A Experience to Area on Richard Branson’s Virgin Galactic? $450,000, Please.

If you were hoping to buy a ticket to space on one of Richard Branson’s Virgin Galactic space planes, you’ll probably wish you bought one seven years ago.

On Thursday, Virgin Galactic announced that it was resuming sales of tickets on its flights, which rise above 50 miles and offer about four minutes of free fall and a view of Earth against the darkness of space.

The price: at least $450,000 per seat.

That’s some $200,000 more than what the company was charging in 2014 before it suspended sales after the crash of its first space plane, V.S.S. Enterprise, during a test flight. About 600 people have tickets from the earlier round of sales.

And if you haven’t already put down a $1,000 refundable deposit, you’ll have to wait even longer. Virgin Galactic will first make tickets available to the 1,000 people who were able to reserve a spot on the waiting list for when ticket sales resumed.

Michael Colglazier, Virgin Galactic’s chief executive, acknowledged during a call with industry analysts as the company announced its quarterly earnings that the higher price would lead to higher revenues and please shareholders. But, he said, the trip to space still “delivers such great value, that the people who experience this journey with us can’t help but recommend it.”

While the earlier customers’ tickets are relative bargains now, they have been waiting for years longer than they had anticipated. Through the years, Mr. Branson had repeatedly said he expected commercial flights would begin shortly.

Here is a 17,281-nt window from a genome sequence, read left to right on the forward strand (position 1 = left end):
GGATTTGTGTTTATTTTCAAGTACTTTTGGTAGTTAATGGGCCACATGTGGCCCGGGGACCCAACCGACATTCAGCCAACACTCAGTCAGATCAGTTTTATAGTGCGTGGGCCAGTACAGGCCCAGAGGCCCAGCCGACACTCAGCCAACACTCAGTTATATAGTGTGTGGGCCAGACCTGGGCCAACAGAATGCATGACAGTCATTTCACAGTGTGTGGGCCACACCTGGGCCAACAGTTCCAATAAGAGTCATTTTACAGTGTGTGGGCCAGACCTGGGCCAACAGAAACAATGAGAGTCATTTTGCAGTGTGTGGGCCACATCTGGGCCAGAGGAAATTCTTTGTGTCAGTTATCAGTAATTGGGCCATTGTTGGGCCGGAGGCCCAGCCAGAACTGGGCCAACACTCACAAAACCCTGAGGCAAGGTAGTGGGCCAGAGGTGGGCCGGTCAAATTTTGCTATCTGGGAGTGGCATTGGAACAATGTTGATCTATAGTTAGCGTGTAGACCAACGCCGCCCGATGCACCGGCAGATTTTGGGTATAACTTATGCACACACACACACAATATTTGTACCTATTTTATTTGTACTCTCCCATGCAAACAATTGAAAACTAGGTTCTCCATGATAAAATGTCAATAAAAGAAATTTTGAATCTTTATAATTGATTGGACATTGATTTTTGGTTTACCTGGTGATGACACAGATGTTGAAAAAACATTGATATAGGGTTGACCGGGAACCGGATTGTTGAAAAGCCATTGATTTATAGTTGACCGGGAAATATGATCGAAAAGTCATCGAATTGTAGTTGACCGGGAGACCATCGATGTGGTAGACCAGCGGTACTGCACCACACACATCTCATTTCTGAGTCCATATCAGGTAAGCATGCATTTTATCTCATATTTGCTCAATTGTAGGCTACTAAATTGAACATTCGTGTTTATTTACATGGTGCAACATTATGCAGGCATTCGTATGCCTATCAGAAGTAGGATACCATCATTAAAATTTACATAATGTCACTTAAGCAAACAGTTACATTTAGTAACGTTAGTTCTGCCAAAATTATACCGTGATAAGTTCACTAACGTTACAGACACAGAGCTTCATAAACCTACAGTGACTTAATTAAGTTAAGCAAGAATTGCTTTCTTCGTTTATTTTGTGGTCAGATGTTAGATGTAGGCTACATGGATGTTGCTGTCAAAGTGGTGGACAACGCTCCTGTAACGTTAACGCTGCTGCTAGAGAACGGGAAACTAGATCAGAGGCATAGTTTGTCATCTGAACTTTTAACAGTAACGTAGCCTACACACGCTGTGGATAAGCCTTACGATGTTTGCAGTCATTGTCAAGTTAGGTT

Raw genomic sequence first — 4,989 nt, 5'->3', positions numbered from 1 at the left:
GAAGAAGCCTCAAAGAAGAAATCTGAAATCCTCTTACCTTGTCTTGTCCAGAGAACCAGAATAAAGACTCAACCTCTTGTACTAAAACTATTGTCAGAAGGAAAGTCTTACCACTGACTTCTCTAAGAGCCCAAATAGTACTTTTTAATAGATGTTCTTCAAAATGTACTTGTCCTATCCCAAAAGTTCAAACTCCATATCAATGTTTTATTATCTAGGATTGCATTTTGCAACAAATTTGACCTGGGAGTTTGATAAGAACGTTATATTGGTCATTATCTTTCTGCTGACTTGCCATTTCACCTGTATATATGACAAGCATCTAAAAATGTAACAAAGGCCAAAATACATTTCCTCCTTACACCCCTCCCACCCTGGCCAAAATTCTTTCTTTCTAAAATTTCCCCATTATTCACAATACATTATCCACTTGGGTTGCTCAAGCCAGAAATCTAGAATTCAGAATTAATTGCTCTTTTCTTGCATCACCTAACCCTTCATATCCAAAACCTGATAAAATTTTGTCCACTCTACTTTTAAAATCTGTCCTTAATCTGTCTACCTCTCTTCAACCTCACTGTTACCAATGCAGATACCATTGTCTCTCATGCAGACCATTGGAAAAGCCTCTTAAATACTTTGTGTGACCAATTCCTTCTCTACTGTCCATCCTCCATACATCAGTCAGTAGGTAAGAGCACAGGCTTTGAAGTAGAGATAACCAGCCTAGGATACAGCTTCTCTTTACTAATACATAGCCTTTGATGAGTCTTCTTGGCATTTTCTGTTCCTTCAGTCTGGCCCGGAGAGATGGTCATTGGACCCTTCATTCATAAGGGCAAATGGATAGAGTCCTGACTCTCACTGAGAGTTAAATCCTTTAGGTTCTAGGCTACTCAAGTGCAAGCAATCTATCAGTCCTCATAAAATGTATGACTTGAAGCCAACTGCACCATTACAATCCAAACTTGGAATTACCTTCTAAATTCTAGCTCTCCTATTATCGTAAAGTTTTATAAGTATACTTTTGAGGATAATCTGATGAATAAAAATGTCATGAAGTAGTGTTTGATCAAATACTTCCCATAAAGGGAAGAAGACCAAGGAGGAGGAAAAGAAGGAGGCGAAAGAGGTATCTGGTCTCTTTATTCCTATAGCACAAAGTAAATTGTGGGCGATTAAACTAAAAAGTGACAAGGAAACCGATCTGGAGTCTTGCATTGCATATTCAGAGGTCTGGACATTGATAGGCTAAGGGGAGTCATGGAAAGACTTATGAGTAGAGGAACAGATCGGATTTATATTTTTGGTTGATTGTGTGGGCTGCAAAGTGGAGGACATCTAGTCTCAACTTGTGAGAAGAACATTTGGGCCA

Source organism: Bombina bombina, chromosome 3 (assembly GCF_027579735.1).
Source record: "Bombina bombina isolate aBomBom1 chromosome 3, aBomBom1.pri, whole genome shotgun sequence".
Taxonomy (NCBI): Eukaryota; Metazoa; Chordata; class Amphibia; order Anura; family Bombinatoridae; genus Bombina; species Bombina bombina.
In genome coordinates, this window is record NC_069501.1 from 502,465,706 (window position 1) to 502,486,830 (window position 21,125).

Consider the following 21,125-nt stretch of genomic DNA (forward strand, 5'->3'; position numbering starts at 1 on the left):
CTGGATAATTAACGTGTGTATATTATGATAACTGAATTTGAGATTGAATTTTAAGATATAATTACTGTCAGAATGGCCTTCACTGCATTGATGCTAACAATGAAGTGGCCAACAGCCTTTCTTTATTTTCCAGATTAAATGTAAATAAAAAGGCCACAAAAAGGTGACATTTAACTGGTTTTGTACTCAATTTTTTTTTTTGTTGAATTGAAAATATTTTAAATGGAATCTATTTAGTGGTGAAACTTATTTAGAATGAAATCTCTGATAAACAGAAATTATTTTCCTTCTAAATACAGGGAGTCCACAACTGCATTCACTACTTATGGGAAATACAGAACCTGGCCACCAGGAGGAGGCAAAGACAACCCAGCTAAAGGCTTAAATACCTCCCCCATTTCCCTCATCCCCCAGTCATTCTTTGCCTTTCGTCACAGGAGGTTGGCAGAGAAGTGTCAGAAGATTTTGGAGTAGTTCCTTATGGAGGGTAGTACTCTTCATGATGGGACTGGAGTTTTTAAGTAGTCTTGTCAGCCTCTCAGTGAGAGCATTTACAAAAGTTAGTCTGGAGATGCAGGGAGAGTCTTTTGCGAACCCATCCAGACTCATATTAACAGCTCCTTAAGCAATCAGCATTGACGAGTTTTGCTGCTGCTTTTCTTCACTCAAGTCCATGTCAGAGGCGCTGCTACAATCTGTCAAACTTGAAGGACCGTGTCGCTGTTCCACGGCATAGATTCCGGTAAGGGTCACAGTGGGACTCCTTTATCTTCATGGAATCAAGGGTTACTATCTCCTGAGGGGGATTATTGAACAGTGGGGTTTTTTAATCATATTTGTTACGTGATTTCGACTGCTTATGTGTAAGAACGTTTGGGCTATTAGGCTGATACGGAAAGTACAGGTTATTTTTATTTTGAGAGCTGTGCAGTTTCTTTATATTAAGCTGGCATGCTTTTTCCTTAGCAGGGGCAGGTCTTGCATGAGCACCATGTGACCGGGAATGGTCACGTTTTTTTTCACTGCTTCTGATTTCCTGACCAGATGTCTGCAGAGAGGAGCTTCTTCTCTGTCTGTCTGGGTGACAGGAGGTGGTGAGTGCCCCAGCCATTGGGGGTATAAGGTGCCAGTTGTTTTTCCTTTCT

Mr. Branson founded Virgin Galactic in 2004, and he originally expected commercial flights to begin by 2008. But development of the rocket plane proved much more difficult and slow than planned. Mr. Branson finally got his flight in July as one of six people during a test flight.

The next flight is scheduled for late September. It is still a test flight, but it will carry paying customers — the Italian Air Force bought the flight for two of its researchers to conduct experiments.

Virgin Galactic will then pause operations for upgrades to the space plane, named V.S.S. Unity, and to the carrier airplane that takes it off the ground to an altitude of about 45,000 feet before releasing it for its short flight to space.

In the middle of 2022, Virgin Galactic plans one more test flight to verify the upgrades and then begin commercial operations, Mr. Colglazier said. From there, Virgin Galactic hopes to increase the pace of flights with additional space planes coming into service.

Even at the sky high price, Mr. Colglazier said he expected repeat customers. “We believe this experience is so unique and compelling that it will drive multiple repeat experiences with friends and family across multiple spaceports around the world,” he said.

Blue Origin, the rocket company founded by Jeff Bezos and the competitor to Virgin Galactic in the suborbital space tourism market, recently began selling tickets on its New Shepard spacecraft, which launches like a rocket instead of a plane and goes a bit higher, to more than 62 miles. For its first flight, which carried Mr. Bezos, Blue Origin auctioned one seat, for $28 million, which went to Mr. Bezos’ space-focused charity, Club for the Future.

Blue Origin started selling seats to people who participated in the auction, but it has not disclosed its current ticket price or how many people have bought tickets.

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